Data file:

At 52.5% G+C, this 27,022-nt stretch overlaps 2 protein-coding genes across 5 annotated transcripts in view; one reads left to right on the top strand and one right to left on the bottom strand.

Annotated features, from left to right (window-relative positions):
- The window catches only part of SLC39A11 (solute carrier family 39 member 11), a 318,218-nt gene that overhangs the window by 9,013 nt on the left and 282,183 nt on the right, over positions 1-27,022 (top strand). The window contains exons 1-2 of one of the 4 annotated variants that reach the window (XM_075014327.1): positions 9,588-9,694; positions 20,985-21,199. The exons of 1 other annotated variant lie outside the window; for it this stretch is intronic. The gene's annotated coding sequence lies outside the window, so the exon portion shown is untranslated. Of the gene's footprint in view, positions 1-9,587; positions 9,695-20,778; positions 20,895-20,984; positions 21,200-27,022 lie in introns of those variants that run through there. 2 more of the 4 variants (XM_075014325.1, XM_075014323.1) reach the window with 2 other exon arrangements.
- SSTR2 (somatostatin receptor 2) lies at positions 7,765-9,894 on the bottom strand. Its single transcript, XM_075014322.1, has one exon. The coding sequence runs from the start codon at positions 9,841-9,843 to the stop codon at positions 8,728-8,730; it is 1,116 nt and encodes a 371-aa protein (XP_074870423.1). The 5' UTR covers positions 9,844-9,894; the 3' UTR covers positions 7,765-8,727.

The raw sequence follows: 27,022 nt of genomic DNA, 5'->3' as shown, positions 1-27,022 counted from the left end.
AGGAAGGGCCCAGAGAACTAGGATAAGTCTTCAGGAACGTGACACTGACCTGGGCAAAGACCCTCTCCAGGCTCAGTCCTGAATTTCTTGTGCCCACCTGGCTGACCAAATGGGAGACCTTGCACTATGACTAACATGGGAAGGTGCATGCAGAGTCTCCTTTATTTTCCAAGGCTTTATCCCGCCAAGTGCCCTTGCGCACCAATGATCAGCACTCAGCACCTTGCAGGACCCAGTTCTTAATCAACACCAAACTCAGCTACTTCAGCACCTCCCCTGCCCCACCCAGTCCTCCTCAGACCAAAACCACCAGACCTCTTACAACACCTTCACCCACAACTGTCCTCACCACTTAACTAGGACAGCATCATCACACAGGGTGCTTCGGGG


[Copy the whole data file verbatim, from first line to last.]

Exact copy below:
At 52.5% G+C, this 27,022-nt stretch overlaps 2 protein-coding genes across 5 annotated transcripts in view; one reads left to right on the top strand and one right to left on the bottom strand.

Annotated features, from left to right (window-relative positions):
- The window catches only part of SLC39A11 (solute carrier family 39 member 11), a 318,218-nt gene that overhangs the window by 9,013 nt on the left and 282,183 nt on the right, over positions 1-27,022 (top strand). The window contains exons 1-2 of one of the 4 annotated variants that reach the window (XM_075014327.1): positions 9,588-9,694; positions 20,985-21,199. The exons of 1 other annotated variant lie outside the window; for it this stretch is intronic. The gene's annotated coding sequence lies outside the window, so the exon portion shown is untranslated. Of the gene's footprint in view, positions 1-9,587; positions 9,695-20,778; positions 20,895-20,984; positions 21,200-27,022 lie in introns of those variants that run through there. 2 more of the 4 variants (XM_075014325.1, XM_075014323.1) reach the window with 2 other exon arrangements.
- SSTR2 (somatostatin receptor 2) lies at positions 7,765-9,894 on the bottom strand. Its single transcript, XM_075014322.1, has one exon. The coding sequence runs from the start codon at positions 9,841-9,843 to the stop codon at positions 8,728-8,730; it is 1,116 nt and encodes a 371-aa protein (XP_074870423.1). The 5' UTR covers positions 9,844-9,894; the 3' UTR covers positions 7,765-8,727.

The raw sequence follows: 27,022 nt of genomic DNA, 5'->3' as shown, positions 1-27,022 counted from the left end.
AGGAAGGGCCCAGAGAACTAGGATAAGTCTTCAGGAACGTGACACTGACCTGGGCAAAGACCCTCTCCAGGCTCAGTCCTGAATTTCTTGTGCCCACCTGGCTGACCAAATGGGAGACCTTGCACTATGACTAACATGGGAAGGTGCATGCAGAGTCTCCTTTATTTTCCAAGGCTTTATCCCGCCAAGTGCCCTTGCGCACCAATGATCAGCACTCAGCACCTTGCAGGACCCAGTTCTTAATCAACACCAAACTCAGCTACTTCAGCACCTCCCCTGCCCCACCCAGTCCTCCTCAGACCAAAACCACCAGACCTCTTACAACACCTTCACCCACAACTGTCCTCACCACTTAACTAGGACAGCATCATCACACAGGGTGCTTCGGGG